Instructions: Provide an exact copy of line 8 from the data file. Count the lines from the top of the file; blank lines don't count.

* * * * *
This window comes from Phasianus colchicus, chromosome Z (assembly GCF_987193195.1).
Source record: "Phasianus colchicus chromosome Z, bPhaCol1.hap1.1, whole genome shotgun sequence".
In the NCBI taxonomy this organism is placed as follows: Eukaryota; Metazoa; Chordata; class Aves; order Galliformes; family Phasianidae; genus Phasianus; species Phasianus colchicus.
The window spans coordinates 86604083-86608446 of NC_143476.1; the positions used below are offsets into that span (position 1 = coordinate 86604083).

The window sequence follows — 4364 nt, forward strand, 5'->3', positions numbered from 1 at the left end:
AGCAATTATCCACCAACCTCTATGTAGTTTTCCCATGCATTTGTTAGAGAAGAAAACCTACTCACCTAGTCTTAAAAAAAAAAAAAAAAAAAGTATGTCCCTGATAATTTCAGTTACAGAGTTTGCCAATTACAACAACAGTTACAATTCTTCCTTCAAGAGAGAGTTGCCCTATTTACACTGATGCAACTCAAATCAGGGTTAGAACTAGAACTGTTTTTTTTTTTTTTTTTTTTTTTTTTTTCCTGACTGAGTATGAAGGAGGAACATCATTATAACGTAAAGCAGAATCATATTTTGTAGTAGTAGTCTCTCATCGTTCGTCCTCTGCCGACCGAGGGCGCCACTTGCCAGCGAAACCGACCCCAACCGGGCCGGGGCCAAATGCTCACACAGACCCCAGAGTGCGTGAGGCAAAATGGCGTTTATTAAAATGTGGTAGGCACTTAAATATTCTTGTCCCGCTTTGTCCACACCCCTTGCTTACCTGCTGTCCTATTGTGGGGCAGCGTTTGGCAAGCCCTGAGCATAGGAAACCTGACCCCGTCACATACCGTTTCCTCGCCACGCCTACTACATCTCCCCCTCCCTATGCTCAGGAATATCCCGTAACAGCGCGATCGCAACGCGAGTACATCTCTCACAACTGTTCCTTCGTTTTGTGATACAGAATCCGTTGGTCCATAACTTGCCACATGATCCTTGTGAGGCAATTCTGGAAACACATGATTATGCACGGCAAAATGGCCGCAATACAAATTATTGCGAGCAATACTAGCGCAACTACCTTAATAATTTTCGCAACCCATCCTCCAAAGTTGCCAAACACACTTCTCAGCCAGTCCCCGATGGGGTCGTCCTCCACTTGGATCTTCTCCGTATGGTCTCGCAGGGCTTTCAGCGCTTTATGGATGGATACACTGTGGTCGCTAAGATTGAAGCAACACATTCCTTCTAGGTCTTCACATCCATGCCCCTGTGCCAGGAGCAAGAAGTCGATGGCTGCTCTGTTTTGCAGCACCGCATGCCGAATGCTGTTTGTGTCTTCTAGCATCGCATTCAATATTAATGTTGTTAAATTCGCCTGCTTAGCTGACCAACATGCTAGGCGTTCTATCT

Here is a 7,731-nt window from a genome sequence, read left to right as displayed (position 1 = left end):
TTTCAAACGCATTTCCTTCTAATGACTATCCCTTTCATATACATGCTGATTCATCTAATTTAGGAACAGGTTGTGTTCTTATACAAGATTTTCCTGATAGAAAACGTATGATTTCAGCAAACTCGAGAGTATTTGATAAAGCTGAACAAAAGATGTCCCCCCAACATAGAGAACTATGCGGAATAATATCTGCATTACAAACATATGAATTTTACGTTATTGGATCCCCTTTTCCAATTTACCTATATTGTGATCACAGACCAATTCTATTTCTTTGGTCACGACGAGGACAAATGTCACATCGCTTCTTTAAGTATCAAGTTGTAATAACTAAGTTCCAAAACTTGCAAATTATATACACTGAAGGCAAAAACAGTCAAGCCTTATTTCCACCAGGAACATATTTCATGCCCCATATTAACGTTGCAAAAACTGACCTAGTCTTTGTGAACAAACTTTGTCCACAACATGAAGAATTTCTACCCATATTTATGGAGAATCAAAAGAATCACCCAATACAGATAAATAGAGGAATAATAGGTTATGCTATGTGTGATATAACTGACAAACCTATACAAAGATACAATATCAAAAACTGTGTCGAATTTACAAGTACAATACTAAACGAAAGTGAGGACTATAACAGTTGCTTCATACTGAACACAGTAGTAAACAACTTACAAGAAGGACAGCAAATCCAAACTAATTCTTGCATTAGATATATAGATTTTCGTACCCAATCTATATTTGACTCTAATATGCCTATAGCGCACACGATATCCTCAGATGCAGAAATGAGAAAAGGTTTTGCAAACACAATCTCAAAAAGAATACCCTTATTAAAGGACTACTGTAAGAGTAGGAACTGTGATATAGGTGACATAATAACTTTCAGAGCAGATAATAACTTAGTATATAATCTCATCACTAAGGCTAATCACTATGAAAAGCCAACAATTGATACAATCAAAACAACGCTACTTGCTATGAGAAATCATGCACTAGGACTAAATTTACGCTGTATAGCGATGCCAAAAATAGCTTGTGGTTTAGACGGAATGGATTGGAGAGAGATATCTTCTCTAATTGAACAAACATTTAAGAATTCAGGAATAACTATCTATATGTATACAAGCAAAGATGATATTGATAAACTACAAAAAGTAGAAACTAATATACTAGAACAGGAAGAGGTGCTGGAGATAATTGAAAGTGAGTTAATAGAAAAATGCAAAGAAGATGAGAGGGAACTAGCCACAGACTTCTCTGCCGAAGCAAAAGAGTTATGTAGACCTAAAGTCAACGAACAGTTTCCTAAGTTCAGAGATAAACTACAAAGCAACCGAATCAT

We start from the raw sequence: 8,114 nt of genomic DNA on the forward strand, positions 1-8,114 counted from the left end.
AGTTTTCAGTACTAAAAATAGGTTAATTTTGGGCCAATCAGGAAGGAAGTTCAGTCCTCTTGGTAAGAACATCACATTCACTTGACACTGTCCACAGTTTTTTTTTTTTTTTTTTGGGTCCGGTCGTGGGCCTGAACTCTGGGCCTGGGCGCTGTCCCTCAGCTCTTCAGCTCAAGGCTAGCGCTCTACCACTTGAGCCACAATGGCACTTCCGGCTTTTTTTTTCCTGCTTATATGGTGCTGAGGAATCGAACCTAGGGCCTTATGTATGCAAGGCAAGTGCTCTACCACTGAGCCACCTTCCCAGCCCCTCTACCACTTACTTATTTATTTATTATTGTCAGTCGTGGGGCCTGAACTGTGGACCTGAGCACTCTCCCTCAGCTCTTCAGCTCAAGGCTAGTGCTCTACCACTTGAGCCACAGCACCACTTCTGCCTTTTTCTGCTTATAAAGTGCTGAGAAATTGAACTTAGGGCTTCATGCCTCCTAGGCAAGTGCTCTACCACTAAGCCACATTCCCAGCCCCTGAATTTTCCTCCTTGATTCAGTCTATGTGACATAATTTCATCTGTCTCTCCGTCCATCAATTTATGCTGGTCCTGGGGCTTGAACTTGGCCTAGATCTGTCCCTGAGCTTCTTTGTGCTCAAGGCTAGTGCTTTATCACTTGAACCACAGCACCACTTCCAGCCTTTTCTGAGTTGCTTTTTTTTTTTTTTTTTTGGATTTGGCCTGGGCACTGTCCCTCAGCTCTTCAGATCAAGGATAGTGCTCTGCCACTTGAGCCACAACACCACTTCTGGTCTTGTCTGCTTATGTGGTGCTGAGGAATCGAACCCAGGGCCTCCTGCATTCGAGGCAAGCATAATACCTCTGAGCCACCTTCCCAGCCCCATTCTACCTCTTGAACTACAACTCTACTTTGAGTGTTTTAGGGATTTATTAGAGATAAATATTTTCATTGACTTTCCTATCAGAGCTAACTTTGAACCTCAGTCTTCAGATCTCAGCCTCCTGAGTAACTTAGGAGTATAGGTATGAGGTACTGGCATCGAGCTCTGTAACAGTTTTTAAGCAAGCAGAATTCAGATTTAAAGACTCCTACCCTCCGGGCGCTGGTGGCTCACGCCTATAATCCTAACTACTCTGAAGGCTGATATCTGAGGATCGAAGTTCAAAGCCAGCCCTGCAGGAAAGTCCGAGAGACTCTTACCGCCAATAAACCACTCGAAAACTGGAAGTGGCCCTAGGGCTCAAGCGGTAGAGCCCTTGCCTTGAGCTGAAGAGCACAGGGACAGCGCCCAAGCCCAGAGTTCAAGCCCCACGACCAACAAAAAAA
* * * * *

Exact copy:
TTTCAAACGCATTTCCTTCTAATGACTATCCCTTTCATATACATGCTGATTCATCTAATTTAGGAACAGGTTGTGTTCTTATACAAGATTTTCCTGATAGAAAACGTATGATTTCAGCAAACTCGAGAGTATTTGATAAAGCTGAACAAAAGATGTCCCCCCAACATAGAGAACTATGCGGAATAATATCTGCATTACAAACATATGAATTTTACGTTATTGGATCCCCTTTTCCAATTTACCTATATTGTGATCACAGACCAATTCTATTTCTTTGGTCACGACGAGGACAAATGTCACATCGCTTCTTTAAGTATCAAGTTGTAATAACTAAGTTCCAAAACTTGCAAATTATATACACTGAAGGCAAAAACAGTCAAGCCTTATTTCCACCAGGAACATATTTCATGCCCCATATTAACGTTGCAAAAACTGACCTAGTCTTTGTGAACAAACTTTGTCCACAACATGAAGAATTTCTACCCATATTTATGGAGAATCAAAAGAATCACCCAATACAGATAAATAGAGGAATAATAGGTTATGCTATGTGTGATATAACTGACAAACCTATACAAAGATACAATATCAAAAACTGTGTCGAATTTACAAGTACAATACTAAACGAAAGTGAGGACTATAACAGTTGCTTCATACTGAACACAGTAGTAAACAACTTACAAGAAGGACAGCAAATCCAAACTAATTCTTGCATTAGATATATAGATTTTCGTACCCAATCTATATTTGACTCTAATATGCCTATAGCGCACACGATATCCTCAGATGCAGAAATGAGAAAAGGTTTTGCAAACACAATCTCAAAAAGAATACCCTTATTAAAGGACTACTGTAAGAGTAGGAACTGTGATATAGGTGACATAATAACTTTCAGAGCAGATAATAACTTAGTATATAATCTCATCACTAAGGCTAATCACTATGAAAAGCCAACAATTGATACAATCAAAACAACGCTACTTGCTATGAGAAATCATGCACTAGGACTAAATTTACGCTGTATAGCGATGCCAAAAATAGCTTGTGGTTTAGACGGAATGGATTGGAGAGAGATATCTTCTCTAATTGAACAAACATTTAAGAATTCAGGAATAACTATCTATATGTATACAAGCAAAGATGATATTGATAAACTACAAAAAGTAGAAACTAATATACTAGAACAGGAAGAGGTGCTGGAGATAATTGAAAGTGAGTTAATAGAAAAATGCAAAGAAGATGAGAGGGAACTAGCCACAGACTTCTCTGCCGAAGCAAAAGAGTTATGTAGACCTAAAGTCAACGAACAGTTTCCTAAGTTCAGAGATAAACTACAAAGCAACCGAATCAT